Student-made designs take the runway at charity fashion show
The Liberty University Department of Family and Consumer Sciences sponsored its fourth annual student-initiated and directed fashion runway show on April 9 in the Schilling Center.
This year’s show, titled “Timeless, the Cotton Collection,” was funded by a $15,000 grant from Cotton Incorporated, a research and promotion company based in Cary, N.C. More than 1,800 people attended the event, which raised more than $3,600 for the Liberty Godparent Home and the Blue Ridge Crisis Pregnancy Center.
Modeled after the hit TV show Project Runway, the fashion show included the work of 17 students who researched and selected cotton fabrics for their designs and were involved in all aspects of the event. Styles ranged from children’s sundresses to fashion-forward cocktail dresses and professional attire. The models were fellow students and friends of designers. Each student was required to use materials consisting of at least 60 percent cotton fiber per garment. They were also required to do a research abstract and presentation board, as well as participate in a special workshop.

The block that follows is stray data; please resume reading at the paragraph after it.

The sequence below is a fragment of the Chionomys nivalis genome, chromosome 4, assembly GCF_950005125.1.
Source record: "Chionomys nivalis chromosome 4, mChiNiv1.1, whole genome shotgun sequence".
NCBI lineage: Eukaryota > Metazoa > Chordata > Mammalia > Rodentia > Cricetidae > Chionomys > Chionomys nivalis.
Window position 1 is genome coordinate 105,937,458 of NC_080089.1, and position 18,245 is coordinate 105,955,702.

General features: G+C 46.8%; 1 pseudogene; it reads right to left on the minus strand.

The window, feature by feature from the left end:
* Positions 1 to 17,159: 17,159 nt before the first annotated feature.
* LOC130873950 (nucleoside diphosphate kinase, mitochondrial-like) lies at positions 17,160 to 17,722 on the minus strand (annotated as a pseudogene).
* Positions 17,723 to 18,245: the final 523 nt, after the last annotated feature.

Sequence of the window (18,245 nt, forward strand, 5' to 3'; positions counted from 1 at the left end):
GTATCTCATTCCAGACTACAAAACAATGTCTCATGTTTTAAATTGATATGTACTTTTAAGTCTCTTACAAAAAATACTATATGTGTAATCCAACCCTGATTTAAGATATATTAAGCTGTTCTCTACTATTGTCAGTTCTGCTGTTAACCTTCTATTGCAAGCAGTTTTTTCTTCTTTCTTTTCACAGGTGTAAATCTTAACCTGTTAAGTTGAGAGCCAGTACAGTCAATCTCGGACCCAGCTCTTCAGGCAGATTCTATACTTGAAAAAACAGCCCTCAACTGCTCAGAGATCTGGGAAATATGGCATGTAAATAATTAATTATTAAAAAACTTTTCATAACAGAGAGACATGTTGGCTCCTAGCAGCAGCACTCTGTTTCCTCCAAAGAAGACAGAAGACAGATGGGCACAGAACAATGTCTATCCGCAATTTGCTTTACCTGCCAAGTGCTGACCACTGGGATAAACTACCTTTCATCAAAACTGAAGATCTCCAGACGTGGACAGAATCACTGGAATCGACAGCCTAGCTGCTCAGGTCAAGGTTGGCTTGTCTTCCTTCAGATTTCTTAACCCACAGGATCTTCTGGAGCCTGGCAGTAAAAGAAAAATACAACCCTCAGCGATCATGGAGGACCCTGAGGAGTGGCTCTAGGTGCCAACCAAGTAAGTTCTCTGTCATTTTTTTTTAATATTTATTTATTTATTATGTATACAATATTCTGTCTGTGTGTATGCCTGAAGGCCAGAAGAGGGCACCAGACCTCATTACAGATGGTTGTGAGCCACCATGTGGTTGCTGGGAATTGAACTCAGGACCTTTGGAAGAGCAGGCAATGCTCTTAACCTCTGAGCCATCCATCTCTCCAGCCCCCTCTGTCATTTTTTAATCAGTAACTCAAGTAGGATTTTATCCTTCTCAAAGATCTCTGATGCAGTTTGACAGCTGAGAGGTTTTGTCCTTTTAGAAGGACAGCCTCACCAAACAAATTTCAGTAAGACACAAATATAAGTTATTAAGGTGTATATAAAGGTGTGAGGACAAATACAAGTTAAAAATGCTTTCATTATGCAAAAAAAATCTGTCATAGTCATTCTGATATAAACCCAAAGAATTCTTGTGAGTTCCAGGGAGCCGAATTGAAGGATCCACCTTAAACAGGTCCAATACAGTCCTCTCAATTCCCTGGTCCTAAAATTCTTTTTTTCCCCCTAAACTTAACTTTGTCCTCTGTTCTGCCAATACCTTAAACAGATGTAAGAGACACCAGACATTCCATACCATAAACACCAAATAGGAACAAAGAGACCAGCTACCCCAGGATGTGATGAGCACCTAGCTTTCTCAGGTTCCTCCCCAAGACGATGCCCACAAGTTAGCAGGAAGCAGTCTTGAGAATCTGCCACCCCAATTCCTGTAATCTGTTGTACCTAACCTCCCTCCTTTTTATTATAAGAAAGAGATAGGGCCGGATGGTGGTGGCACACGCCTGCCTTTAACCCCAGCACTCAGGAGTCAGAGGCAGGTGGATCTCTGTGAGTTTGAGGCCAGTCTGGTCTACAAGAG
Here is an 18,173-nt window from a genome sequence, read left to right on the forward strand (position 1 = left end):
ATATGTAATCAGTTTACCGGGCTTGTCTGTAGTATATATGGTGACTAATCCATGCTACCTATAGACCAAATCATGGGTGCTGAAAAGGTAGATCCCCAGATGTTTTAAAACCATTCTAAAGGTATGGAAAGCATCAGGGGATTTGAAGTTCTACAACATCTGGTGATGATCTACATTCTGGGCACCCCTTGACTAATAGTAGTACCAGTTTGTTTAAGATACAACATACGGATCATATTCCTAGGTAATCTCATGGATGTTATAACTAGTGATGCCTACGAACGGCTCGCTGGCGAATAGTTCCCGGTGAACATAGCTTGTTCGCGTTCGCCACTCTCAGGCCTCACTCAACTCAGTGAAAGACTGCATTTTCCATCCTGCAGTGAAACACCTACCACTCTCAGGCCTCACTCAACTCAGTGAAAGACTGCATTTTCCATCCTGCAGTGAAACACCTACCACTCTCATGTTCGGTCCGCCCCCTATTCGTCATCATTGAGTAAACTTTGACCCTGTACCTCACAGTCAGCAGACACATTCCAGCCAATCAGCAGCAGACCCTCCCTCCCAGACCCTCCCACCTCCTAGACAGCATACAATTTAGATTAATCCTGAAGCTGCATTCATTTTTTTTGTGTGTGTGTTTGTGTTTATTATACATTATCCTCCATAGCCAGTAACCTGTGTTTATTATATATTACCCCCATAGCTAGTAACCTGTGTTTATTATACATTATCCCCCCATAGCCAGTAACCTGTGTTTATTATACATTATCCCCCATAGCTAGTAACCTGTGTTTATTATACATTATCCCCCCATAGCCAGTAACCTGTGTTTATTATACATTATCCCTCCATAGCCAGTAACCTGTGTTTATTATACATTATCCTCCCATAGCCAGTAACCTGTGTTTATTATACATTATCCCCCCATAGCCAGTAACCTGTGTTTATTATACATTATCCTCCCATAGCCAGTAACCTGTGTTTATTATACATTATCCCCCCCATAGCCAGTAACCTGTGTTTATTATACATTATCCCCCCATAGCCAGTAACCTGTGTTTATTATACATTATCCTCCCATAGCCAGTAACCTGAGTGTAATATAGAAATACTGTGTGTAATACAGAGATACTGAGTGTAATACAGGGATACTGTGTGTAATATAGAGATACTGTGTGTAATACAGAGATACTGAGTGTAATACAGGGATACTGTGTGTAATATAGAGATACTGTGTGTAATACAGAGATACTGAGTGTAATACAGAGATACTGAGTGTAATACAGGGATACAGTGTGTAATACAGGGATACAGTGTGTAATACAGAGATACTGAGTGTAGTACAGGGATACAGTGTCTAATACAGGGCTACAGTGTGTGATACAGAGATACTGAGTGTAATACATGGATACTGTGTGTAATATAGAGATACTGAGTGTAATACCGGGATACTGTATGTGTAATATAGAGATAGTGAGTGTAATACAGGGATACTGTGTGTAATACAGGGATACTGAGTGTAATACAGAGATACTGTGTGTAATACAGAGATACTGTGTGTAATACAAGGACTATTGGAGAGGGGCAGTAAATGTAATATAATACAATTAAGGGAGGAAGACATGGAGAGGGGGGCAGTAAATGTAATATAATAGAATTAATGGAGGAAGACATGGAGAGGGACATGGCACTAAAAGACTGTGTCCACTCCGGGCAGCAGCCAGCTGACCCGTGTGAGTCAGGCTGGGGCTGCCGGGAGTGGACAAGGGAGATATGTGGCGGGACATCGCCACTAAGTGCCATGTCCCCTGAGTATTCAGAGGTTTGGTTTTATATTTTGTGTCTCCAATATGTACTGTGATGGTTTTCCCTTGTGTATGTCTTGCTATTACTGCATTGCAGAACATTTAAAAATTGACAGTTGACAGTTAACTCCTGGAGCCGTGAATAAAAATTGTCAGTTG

Freshman Katie Johnson won the Best of Show top prize — a Project Runway sewing machine — for her design line (one of her designs is the floral sundress with yellow sash in the photo below). The three other featured Judges’ Choice award winners are: first runner-up Tshaerng Sherpa, second runner-up Molly Neff, third runner-up Oronde Vassell. Neff also won the Designers’ Choice Award, where the student designers cast a silent ballot for their favorite line.
Johnson said the show was not so much about the competition as it was the experience gained.
“I honestly forgot that it was a competition until the night before when they were going over details and mentioned awards … it gives us the experience we need by preparing us for how fashion shows are put on.”
- Liberty University’s FACS Department seeks to help students learn the values, knowledge and skills necessary to be proactive in strengthening the contemporary family. Graduates from this program can go into a variety of fields, including interior design, human development, food and nutrition and clothing.